It felt like the last day of the school year. Students and educators show up for an hour to be officially released from the familiar routine, assured finally that deadlines have been met, data recorded, obligations satisfied. It was that sense of walking out into a depressurized zone that she recalled as they left the escrow office. As they crossed the parking lot, the gentle warmth of early July in the Northwest washed over her face and bare arms, a kindly farewell assuaging any latent misgivings about departing their home of thirty-five years.
Neither sadness nor delirium accompanied them as they set out on State Route 18 toward Interstate 90: up and over the Cascades, across the Columbia River, through the Rockies and her birthplace, Butte, Montana and then, dropping down to the Great Plains and at last, the State of Illinois and the vast expanse of metropolitan Chicago. On July 6th, 2007, they pulled into his brother's driveway in Batavia. No gentle caresses from July here: Midwest summer panders not to the finer emotions of its sweltering minions.
The following day, July 7th was her birthday and her only desire was to go to the Loop and visit the Art Institute. From Geneva they took the Metra, detraining at the Ogilvie Station. In truth, despite all of their fantasies and a few previous trips, they were in foreign territory. Rather embarrassingly, they experienced a few moments of confusion, but soon found themselves amid throngs of people heading east. She stopped abruptly in front of an iconic Chicago restaurant and watering hole.
"I thought this was closed!"
The shuttering of the Berghoff was national news. She had sadly read the story in the Seattle Times. Her friend, Valerie, had taken her to her father's restaurant many years ago, in the late '50's. She had never forgotten standing in front of the massive mahogany bar. Nothing in her experience- certainly nothing in Sioux Falls- was comparable to this place; the size, the energy of proprietors, waiters and patrons, the murals on the walls. In her recollection of that visit, she saw herself as a small child, overwhelmed by the ambiance. In fact, though, she was about 19 years old-no doubt affecting an air of savoir-faire.
They went inside and ordered a beer and corned beef sandwich.
Back out on Adams Street, the Art Institute was in sight. Their objective wasn't to tour the galleries- too travel weary to give the Great Masters appropriate time and consideration. She simply wanted to walk up the steps flanked by the venerable Masterpiece guardians- a sort of ritual of inclusion. As of that moment,this magnificent place was part of her city. They went into the crowded gift shop to buy a pair of earrings: a niece's birthday gift. The clerk who wrapped the purchase, applying the requisite Art Institute sticker, suggested that they go across the street to Grant Park, where a festival was in process. It was, they realized later, The Taste of Chicago. They wandered around, listening to a couple of local bands, which were pretty good- however, there are several cultural manifestations where Seattle has set the bar- like coffee and rock bands. The two of them tend to be a little judgemental about things like that. Besides, it was very hot. They drifted off, further south. She was hoping to find the Lincoln statue before returning to the train station.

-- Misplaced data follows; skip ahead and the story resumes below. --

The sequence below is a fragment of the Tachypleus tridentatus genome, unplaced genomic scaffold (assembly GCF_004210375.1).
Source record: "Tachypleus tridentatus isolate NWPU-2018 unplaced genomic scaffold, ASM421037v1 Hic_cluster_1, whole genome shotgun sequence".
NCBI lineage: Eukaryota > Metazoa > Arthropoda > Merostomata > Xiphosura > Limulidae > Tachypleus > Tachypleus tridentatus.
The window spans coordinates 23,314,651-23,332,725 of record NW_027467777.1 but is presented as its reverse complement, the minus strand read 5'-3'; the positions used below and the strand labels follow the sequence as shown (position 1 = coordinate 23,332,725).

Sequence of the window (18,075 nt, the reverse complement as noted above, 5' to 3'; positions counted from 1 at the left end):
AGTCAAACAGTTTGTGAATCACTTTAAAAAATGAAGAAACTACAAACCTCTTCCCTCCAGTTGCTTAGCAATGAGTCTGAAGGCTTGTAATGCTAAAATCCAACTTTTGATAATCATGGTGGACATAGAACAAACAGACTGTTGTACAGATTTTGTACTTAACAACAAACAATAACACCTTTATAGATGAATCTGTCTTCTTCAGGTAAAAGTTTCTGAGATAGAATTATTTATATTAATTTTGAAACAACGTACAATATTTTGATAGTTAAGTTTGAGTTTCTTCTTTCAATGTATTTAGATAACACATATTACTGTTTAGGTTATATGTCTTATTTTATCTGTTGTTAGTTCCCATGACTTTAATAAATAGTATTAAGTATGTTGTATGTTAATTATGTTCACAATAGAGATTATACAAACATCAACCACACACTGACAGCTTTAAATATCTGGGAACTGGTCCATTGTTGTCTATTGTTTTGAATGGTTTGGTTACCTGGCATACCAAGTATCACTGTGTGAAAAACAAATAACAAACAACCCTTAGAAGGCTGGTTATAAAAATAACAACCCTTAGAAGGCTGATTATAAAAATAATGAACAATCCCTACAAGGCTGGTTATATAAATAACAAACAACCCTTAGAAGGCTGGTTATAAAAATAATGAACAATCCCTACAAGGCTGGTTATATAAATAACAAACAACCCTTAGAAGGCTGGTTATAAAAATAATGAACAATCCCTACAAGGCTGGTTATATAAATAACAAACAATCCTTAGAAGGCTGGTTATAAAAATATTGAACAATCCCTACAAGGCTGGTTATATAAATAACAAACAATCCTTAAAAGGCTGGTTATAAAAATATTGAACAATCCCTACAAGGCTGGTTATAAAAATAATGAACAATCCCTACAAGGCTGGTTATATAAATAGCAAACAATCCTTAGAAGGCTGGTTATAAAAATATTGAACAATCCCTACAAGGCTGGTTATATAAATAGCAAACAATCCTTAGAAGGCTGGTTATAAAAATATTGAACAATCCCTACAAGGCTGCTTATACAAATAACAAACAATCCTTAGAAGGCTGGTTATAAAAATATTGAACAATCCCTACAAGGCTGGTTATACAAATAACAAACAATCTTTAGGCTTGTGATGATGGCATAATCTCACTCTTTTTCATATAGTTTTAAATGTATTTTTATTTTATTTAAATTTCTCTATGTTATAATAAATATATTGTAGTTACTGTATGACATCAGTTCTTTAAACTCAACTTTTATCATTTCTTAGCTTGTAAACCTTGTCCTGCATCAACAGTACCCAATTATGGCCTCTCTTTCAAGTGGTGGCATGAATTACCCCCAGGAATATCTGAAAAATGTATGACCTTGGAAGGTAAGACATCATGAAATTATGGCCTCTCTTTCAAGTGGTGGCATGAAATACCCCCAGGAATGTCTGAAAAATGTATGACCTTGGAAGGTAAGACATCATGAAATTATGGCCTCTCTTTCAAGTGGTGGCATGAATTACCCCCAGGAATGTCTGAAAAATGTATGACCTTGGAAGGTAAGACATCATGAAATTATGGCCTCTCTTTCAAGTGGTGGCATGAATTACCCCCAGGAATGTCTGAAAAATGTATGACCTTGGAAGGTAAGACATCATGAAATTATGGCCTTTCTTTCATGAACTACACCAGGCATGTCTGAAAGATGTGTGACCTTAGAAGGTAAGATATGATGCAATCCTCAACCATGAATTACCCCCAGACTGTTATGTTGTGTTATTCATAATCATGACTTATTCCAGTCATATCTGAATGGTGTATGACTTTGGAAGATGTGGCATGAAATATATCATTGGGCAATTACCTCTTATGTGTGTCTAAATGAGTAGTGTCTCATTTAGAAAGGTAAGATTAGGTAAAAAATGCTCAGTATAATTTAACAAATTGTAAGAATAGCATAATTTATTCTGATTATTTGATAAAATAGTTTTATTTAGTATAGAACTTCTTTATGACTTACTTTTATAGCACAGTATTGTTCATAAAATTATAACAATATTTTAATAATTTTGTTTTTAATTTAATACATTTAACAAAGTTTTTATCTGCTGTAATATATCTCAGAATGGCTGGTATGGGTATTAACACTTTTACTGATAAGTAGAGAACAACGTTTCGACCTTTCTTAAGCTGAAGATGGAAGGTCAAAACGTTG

They came upon it, without realizing right away that that's where they were. The St. Gaudens Lincoln sits in a semi-circular area with granite benches fitted into the curve. It is a place, on a hot summer afternoon, where a gentleman can rest, taking comfort, perhaps, from a brown paper-bag encased bottle. A grove of lofty trees gives shade and a breeze off the lake can find its way to that spot. As they approached, a stocky black man, sitting with his arm slung over the wall greeted them. She noticed the plastic wrist band like hospitals put on their patients. She asked him if he was O.K., not yet having observed that "How are you doing?" is Chicagoese for "hello". (Actually, it's "Howya doin'"- a rhetorical question not intended to elicit a chronicle of one's aches and pains.)
So, he just smiled, responding with the aforementioned greeting. They introduced themselves as Bob and Mary; he introduced himself with a rhythmic alias. Their ensuing chatter was polite, innocuous- the weather, the crowds, and then, she mentioned that it was her birthday. An enumeration of the many opulent gifts showered upon his lady was forthwith required of her bemused husband. A trip downtown and a corned beef sandwich was not an acceptable answer. She came to the rescue by explaining that they had come to find a home in Chicago, and on Monday, they would be shopping for her real birthday present.
"So, you'll be going up north to buy a house," commented their friend.
"Oh, no!" she replied, somewhat ingenuously. "We're moving to South Shore."
He reached for her hand and placed it on his large walnut colored palm. Tears were welling up in his dark brown eyes.
"Dear girl", he said, "If you are kind to everyone you meet there, they will be kind to you."
"Oh, I know that", she said, brushing off what she took to be bromidic, "we always try to live that way."
But when she looked up into his broad, genial face, she saw something that brought her up short. There was a benevolence: an intense kindness that startlingly changed the complexion of a casual encounter.
She clasped his hand in both of hers and looked straight into his eyes.
"What is your name?" she asked.
"Joseph" he answered.
She thought of the St. Joseph statues and the St. Joseph candles which she believed had helped get them this far. It didn't take long for her to feel that they were getting some special guidance as they proceeded south.